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The New Zealand Railways Magazine, Volume 1, Issue 9 (February 25, 1927)

British History In Brief. — The Growth Of An Empire

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British History In Brief.
The Growth Of An Empire.

To scan the pages of history and therefrom briefly summarise the dominant influences at work in the development of an Empire is no easy task, and in the case of Britain it is an amazingly complicated one. But, once done, the outline so obtained may serve to make coherent the mass of detached ideas generally prevalent regarding the story of our people. Properly apprehended, such knowledge is the true justification for the strength of that deep-seated patriotic pride which enables the British-born to meet with calm assurance each turn of the wheel of international fortune.

The appended logical outline, from J. N. Larned's History, excellently serves the purpose in view:—

5th–7th centuries. Conquest and settlement by Saxons, Angles and Jutes.

The Island of Britain, separated from the Continent of Europe by a narrow breadth of sea, which makes friendly commerce easy and hostile invasion difficult;—its soil in great part excellent; its northern climate tempered by the humid warmth of the Gulf Stream; its conditions good for breeding a robust population, strongly fed upon corn and meats; holding, moreover, in store, for later times, a rare deposit of iron and coal, of tin and potter's clay, and other minerals of like utility; was occupied and possessed by tribes from Northern Europe, of the strongest race in history; already schooled in courage and trained to enterprise by generations of sea-faring adventure; uncorrupted by any mercenary contact with the decaying civilisation of Rome, but ready for the knowledge it could give.

7th–11th Centuries.

Fused after much warring with one another and with their Danish kin, into a nation of Englishmen, they lived, for five centuries, an isolated life, until their insular and independent character had become deeply ingrained, and the primitive system of their social and political organisation—their Townships, their Hundreds, their Shires, and the popular moots or courts, which determined and administered law in each—was rooted fast; though the King's power waxed and the nobles and the common people drew farther apart.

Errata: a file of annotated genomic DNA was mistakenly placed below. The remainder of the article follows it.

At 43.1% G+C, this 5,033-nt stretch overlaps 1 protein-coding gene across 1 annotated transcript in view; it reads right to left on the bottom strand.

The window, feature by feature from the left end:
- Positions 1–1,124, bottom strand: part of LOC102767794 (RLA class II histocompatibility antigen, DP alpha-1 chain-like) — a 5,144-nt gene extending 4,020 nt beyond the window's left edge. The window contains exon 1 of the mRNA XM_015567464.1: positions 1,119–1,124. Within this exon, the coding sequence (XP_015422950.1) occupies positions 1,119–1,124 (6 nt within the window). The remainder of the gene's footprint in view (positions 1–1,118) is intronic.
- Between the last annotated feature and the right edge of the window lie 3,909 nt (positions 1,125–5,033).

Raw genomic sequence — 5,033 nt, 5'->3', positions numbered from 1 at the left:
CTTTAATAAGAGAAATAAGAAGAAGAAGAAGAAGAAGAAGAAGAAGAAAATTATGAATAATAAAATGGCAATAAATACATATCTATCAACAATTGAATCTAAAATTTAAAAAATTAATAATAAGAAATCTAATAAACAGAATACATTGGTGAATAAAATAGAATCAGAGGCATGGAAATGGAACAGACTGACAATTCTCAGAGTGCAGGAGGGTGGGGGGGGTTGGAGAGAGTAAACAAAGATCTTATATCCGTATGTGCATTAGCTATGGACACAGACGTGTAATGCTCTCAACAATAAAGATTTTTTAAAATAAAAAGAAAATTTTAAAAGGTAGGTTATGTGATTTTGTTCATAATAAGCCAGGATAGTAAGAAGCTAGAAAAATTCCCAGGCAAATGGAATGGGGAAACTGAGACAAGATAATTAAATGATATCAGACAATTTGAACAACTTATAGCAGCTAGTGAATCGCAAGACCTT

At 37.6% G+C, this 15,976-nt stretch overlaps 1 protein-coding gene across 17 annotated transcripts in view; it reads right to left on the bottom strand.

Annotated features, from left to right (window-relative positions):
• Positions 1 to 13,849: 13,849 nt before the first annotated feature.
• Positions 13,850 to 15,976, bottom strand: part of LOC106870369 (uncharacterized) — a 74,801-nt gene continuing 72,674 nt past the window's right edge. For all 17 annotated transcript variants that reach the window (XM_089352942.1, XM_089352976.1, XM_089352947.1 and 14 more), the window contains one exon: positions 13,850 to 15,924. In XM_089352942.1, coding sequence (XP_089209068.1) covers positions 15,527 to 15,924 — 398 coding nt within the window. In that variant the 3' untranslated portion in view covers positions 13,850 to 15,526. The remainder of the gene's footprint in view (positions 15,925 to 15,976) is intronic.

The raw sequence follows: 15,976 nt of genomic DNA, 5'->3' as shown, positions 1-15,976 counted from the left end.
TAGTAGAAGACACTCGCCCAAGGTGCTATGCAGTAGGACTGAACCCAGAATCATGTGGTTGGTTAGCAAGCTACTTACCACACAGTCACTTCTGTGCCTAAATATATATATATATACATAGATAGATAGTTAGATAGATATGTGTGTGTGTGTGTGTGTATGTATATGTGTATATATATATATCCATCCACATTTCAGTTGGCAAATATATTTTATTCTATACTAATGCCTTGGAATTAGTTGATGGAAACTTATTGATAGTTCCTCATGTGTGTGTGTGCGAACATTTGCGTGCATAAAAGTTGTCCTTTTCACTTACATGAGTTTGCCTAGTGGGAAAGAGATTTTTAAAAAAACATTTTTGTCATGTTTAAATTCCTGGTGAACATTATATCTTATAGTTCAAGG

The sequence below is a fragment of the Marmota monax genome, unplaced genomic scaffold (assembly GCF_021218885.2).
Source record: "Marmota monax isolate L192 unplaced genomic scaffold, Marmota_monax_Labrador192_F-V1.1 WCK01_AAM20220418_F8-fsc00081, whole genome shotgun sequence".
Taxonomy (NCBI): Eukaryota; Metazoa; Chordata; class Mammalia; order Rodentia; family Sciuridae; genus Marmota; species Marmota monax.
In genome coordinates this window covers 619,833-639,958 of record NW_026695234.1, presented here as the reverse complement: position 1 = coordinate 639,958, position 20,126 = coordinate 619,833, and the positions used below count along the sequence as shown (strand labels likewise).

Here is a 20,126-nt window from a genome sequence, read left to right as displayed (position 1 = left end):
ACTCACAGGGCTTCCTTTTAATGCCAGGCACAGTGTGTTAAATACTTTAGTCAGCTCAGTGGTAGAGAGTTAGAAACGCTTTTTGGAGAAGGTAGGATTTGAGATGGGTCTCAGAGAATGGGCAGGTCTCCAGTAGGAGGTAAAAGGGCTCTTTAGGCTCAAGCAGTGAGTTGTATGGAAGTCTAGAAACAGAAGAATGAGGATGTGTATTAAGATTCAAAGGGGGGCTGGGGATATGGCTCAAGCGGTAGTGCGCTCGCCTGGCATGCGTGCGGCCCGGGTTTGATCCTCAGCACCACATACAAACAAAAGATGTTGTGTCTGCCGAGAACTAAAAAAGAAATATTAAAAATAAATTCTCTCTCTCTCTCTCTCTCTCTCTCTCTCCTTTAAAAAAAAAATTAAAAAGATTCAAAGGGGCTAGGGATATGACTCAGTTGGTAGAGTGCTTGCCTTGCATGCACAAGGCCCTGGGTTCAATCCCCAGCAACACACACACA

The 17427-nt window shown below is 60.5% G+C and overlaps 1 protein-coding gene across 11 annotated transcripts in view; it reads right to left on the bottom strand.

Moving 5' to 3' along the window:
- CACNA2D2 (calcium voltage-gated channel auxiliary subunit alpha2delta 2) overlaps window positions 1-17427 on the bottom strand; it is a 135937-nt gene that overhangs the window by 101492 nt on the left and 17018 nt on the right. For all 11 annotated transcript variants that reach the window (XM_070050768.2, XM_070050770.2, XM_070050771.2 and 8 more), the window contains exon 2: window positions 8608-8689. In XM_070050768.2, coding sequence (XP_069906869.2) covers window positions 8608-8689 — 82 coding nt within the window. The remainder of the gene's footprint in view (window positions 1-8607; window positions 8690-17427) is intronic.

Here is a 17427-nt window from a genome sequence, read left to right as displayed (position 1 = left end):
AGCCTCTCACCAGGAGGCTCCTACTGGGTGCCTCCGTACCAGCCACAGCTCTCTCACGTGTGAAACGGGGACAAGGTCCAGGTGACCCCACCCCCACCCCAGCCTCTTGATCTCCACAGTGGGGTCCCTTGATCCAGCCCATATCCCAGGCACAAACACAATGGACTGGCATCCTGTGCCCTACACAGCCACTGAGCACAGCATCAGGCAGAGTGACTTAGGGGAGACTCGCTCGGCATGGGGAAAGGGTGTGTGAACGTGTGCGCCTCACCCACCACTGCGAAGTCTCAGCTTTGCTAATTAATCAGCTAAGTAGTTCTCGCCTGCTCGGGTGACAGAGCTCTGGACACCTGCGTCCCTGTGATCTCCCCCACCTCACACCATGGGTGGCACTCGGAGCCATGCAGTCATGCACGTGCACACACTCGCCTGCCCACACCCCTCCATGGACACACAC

A.D. 1066, Norman Conquest.

Then they were mastered (in the last successful invasion that their Island ever knew) by another people, sprung from their own stock, but whose blood had been warmed and whose wit had been quickened by Latin and Gallic influences in the country of the Franks.

11th–13th Centuries.

A new social and political system now formed itself in England as the result:—Feudalism modified by the essential democracy inherent in old English institutions—producing a stout commonalty to daunt the lords, and a strong aristocracy to curb the king.

A.D. 1215, Magna Charta.

English royalty soon weakened itself yet more by ambitious strivings to maintain and extend a wide dominion over-seas, in Normandy and Aquitaine; and was helpless to resist when barons and commons came together to demand the signing and sealing of the great charter of Englishmen's rights.

A.D. 1265–1295 Parliament.

Out of the conditions that gave birth to Magna Charta there followed, soon, the development of the English Parliament as a representative legislature, from the Curia Regis of the Normans and the Witenagemot of the older English time.

A.D. 1337–1453, The Hundred Years War.

From the woful wars of a hundred years with France which another century brought upon it, the nation, as a whole, suffered detriment, no doubt, and its progress was hindered in many ways; but politically the people took some good from the troubled times, because their kings were more dependent upon them for money and men.

A.D. 1453–1485, Wars of the Roses.